Make a game plan on how you plan to attack this and proceed from there.

1a) Go on Linkedin and make a list of bankers who you have anything in common with (university, fraternity, society of basket weaving, etc.)

1b) Find every boutique bank, PE fund, search fund, within a reasonable range of your current location. Add some of these junior bankers to your list

2) Contact 2-3 bankers a day with a friendly email that is concise (emphasis on the brevity here, whenever I see War & Peace in my inbox it's an auto-delete)

3) When you connect with these bankers, ask thoughtful questions and explain your story in a compelling (and concise!) manner. Do not say anything negative about yourself and show genuine interest in the stories of these bankers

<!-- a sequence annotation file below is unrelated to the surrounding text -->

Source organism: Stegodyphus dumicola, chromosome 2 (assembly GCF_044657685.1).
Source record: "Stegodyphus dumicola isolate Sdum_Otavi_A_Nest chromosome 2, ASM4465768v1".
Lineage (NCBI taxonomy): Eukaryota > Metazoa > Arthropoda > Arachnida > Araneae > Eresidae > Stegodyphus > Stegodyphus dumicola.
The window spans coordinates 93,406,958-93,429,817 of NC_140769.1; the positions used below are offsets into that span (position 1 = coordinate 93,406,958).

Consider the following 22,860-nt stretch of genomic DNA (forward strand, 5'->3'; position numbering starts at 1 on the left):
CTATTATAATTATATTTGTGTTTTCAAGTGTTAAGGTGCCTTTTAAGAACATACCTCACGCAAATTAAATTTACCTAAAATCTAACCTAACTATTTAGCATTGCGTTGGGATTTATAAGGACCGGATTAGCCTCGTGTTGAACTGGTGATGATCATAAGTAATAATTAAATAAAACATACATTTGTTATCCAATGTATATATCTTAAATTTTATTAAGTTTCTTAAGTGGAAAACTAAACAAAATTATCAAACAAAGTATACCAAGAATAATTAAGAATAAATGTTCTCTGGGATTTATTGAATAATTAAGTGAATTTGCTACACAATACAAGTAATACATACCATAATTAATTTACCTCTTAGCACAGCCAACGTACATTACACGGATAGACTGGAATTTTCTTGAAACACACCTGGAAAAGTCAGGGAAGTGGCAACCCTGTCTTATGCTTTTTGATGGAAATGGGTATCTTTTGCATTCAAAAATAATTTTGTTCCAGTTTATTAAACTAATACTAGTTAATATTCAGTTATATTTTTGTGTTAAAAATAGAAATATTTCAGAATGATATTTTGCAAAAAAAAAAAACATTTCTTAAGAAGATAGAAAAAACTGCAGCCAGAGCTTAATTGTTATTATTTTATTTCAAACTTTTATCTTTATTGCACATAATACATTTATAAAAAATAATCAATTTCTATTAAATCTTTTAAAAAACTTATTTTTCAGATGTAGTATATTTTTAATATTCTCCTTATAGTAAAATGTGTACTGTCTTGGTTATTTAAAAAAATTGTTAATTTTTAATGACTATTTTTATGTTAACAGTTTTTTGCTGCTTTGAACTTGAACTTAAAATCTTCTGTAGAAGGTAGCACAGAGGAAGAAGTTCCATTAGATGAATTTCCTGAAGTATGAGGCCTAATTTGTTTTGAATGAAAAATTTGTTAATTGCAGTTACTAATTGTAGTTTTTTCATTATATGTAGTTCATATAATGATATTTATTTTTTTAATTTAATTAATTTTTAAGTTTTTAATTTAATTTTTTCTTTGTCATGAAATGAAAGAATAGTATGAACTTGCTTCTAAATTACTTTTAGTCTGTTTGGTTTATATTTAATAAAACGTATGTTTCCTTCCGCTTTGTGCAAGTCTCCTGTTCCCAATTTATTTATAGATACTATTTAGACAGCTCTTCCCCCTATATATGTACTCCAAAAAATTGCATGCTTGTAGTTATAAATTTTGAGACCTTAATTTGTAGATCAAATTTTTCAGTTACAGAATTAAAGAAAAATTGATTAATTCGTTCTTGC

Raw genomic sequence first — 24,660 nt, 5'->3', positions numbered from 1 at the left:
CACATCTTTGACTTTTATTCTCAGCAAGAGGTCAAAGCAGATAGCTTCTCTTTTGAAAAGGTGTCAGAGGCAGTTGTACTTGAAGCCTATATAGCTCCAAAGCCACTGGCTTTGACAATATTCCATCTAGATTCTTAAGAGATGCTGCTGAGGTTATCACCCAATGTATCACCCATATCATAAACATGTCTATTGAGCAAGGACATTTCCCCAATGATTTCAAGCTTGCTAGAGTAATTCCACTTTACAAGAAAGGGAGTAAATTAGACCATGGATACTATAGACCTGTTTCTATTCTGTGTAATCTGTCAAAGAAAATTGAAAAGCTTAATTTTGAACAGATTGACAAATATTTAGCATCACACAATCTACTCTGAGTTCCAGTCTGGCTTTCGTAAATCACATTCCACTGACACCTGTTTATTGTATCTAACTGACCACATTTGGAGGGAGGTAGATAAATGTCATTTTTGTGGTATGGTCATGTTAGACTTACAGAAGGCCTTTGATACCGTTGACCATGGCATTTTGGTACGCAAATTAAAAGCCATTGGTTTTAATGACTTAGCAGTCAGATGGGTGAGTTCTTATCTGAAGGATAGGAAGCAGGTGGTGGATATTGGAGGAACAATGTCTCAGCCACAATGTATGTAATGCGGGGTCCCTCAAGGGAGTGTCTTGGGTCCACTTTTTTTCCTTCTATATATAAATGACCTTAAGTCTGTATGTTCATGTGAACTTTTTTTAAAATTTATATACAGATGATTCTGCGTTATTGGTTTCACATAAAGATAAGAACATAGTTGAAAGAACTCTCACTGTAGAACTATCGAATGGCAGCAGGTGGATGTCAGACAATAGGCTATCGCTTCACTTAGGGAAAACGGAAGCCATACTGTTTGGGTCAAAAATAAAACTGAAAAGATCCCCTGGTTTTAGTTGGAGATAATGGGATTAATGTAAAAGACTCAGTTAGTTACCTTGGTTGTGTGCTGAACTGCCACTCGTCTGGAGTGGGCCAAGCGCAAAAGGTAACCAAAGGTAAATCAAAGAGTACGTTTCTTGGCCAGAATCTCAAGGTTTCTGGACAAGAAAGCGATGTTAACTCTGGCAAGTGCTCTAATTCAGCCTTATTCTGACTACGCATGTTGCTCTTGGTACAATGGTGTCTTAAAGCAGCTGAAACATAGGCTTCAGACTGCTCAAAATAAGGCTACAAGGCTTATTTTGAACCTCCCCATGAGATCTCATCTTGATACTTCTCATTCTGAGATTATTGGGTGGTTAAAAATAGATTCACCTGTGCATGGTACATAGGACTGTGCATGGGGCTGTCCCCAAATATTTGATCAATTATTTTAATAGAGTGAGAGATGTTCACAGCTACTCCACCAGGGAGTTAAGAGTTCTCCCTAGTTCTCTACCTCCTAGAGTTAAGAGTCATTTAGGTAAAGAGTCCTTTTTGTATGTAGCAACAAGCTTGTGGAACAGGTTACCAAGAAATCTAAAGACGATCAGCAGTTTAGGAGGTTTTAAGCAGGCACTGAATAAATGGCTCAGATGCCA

4) At the end of the call make the ask.

"Do you have any additional advice for someone in my shoes?" 

"Do you know where I should be looking for opportunities"

"Anyone you recommend speaking with?"

Some may encourage you to be more bold and directly ask for opportunities with insert bank, but the reality is that if they like you, they will be sure to let you know and asking doesn't change that.

Happy hunting

  • Principal in PE - LBOs
May 11, 2021 - 11:51am

Why do you want to be an investment banker? Kids reach out to me all the time because they're "passionate about leveraged buyouts" but don't have any substance behind it other than they think the show Billions is badass and liked that season of Suits when Mike became an "investment banker." Nothing about your background tells me you're truly passionate about the industry which, along with your GPA and lack of relevant experience, is why you're getting consistently dinged. I would do a lot of deep reflection before diving further down this pipe dream because unless you're truly and deeply committed you're just wasting everyone's time.

May 11, 2021 - 2:47pm